It also requires the review of state data for prescribing controlled substances. This might prevent doctor shopping for controlled substances prescriptions, but this could be regulated by passing a bill in the Legislator, rather than by this initiative.
Now we get to what the measure is really about: raising the $250,000 cap on pain and suffering judgments in negligence lawsuits, which would create a substantial windfall for trial lawyers. The cap has saved Californians millions in medical costs. —Vote No on Prop. 46
Proposition 47—Criminal Sentences. Misdemeanors Penalties Initiative.
This proposition, which calls for a misdemeanor sentence instead of a felony for some drug and property offenses will help to solve some of our prison and jail overcrowding issues by funding alternative solutions for people with substance abuse problems and those who have committed petty crimes.
These alternative solutions will not be available to persons with prior convictions for serious or violent crimes or registered sex offenders.
This initiative will save millions of dollars spent on incarcerating drug addicts and petty criminals and will provide for the funding of programs for school truancy, drop out prevention, mental health and substance abuse treatment.
We believe these alternative solutions are a more enlightened way to deal with people with substance abuse problems. —Vote Yes on Prop. 47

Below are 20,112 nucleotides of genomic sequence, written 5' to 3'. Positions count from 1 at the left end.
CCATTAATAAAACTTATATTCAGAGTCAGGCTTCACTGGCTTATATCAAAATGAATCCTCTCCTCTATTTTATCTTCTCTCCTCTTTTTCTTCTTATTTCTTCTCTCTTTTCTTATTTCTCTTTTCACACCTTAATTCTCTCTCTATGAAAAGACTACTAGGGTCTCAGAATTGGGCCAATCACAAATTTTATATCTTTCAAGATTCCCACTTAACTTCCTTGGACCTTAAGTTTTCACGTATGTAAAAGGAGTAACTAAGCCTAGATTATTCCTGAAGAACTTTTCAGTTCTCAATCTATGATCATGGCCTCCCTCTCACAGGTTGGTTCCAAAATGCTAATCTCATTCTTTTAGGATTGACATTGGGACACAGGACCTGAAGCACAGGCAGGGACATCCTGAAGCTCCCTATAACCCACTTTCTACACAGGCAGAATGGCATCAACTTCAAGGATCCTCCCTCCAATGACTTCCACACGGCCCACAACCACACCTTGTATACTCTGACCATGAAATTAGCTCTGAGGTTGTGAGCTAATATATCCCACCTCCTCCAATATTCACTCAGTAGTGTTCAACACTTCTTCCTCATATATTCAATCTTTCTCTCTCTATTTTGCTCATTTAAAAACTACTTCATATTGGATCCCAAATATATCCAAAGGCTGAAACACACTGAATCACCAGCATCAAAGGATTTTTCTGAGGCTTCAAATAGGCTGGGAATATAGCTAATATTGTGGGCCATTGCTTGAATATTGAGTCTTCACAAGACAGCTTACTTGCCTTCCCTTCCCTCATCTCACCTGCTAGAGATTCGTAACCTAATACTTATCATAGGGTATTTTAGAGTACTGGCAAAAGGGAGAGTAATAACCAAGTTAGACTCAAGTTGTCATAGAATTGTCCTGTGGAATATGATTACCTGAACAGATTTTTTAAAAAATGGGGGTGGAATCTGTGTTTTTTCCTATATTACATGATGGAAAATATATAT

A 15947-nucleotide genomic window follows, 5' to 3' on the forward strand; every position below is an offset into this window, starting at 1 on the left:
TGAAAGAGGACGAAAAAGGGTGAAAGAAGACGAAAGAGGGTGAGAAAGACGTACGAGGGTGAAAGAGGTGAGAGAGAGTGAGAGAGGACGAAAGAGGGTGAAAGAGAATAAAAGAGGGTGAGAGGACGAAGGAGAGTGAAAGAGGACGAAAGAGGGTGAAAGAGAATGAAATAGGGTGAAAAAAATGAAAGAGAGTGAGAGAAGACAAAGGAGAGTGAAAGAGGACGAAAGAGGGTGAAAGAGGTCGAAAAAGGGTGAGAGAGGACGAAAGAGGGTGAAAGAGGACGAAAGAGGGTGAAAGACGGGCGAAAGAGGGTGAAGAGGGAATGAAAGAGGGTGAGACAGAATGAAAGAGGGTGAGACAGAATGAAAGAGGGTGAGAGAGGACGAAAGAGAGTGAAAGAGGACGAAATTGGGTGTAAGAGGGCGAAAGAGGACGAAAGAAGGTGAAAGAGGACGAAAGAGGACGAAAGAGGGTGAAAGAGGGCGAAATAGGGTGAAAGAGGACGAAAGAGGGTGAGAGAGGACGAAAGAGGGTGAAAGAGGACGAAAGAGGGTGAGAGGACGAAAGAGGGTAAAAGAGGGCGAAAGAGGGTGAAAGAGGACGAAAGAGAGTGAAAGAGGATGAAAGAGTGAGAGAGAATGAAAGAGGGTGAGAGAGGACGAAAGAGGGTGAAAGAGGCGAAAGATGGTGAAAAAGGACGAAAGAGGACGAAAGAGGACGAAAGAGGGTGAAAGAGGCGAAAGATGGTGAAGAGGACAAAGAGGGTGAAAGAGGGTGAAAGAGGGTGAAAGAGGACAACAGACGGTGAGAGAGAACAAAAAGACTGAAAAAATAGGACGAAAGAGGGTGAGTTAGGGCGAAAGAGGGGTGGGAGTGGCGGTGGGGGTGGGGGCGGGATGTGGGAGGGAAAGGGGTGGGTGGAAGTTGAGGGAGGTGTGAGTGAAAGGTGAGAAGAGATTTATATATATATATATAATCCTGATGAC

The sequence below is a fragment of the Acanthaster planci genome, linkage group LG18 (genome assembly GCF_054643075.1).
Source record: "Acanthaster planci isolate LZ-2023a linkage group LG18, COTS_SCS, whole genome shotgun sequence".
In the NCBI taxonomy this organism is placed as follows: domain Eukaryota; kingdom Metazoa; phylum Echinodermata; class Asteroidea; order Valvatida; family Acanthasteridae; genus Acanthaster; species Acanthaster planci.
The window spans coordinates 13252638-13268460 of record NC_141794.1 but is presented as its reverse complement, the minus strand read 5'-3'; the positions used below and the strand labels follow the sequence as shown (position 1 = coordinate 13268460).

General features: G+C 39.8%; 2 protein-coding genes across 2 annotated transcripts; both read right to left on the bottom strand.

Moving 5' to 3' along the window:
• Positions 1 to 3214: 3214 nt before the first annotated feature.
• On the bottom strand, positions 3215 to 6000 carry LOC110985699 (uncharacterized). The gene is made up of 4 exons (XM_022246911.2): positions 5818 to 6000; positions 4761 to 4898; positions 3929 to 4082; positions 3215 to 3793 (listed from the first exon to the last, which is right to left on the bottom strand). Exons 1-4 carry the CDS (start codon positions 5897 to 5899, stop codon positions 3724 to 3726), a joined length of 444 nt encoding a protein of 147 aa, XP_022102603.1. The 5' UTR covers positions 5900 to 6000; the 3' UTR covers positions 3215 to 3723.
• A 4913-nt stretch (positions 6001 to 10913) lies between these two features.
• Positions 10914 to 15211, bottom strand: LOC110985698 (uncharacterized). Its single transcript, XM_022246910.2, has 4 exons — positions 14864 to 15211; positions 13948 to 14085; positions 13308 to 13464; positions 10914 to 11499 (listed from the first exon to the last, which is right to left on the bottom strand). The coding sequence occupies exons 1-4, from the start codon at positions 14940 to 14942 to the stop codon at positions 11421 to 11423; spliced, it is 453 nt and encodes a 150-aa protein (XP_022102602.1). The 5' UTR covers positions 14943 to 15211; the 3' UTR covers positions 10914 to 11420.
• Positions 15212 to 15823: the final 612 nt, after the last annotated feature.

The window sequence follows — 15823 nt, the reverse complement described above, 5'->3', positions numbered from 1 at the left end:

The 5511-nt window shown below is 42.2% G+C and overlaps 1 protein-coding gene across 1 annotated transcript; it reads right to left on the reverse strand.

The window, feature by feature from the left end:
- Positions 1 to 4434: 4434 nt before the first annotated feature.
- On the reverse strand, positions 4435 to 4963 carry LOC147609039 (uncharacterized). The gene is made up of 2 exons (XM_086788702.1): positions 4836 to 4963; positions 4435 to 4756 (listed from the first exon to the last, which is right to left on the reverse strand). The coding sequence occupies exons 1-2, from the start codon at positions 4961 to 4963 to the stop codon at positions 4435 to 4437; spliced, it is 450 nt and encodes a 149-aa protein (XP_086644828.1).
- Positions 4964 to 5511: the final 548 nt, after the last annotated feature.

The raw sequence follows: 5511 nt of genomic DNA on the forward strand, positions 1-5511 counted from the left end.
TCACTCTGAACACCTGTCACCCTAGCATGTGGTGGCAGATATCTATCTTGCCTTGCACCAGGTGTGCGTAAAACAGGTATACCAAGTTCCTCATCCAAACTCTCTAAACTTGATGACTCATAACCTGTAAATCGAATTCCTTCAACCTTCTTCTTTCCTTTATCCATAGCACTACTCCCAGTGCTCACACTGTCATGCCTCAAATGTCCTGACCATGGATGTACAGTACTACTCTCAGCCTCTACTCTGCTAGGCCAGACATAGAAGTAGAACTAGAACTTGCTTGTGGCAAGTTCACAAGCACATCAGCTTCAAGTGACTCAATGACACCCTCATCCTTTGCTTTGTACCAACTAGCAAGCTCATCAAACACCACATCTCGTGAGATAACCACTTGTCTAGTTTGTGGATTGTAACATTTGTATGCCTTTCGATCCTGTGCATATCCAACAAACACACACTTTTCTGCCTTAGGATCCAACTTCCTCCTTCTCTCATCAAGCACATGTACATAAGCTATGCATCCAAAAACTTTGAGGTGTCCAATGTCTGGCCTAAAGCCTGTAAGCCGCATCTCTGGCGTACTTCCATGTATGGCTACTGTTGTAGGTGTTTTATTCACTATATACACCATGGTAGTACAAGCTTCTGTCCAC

Proposition 48—Indian Gaming Compacts Referendum. If approved, this referendum will ratify gaming compacts between the state and North Fork Rancheria of Mono Indians and Wlyot Tribe to build a casino on land purchased for the purpose of building a casino off the site of their reservation which is too small to accommodate the new casino.
True, the tribes will make a one time payment of $16 million-$35 million and 20 annual payments of $10 millions to offset costs related to the operation of a new casino, but the payments aren’t the important issue. The fact that the tribes are too small to house a casino on their current reservations calls for a solution acceptable to all Californians who worry this compact will lead to the proliferation of tribes buying land just to house casinos. Those are valid concerns that should not be taken lightly.
We understand these compacts are already signed and the lands purchased, so we will go along with this referendum, this one time, but no other compacts of this type should be approved and signed without first holding hearings across the state on whether these types of compacts should be allowed in the future. —With big reservations, we recommend a Yes vote on Prop. 48
Los Angeles County Measure
Measure P—Safe Neighborhood Parks; Gang prevention youth/senior recreation, beaches/wildlife protection are all desirable objectives, but this measure is an example of how difficult it is to sunset any funding measure once dependence on a dedicated revenue stream is built into the funding of programs—any program.
The 1996 Parks Tax will continue to fund many of the programs included in this measure for four more years. We have no bias against any of the programs included in Measure P, but we do object to how small property owners will pay the same flat per parcel fee as large wealthy property owners.
We understand why the Los Angeles Area Chamber of Commerce is supporting Measure P, since it shifts much of the tax from their large property owners to small businesses and individual small property owners. This tax is not fair to all and the Chamber should be ashamed for supporting Measure P. —Vote No on Measure P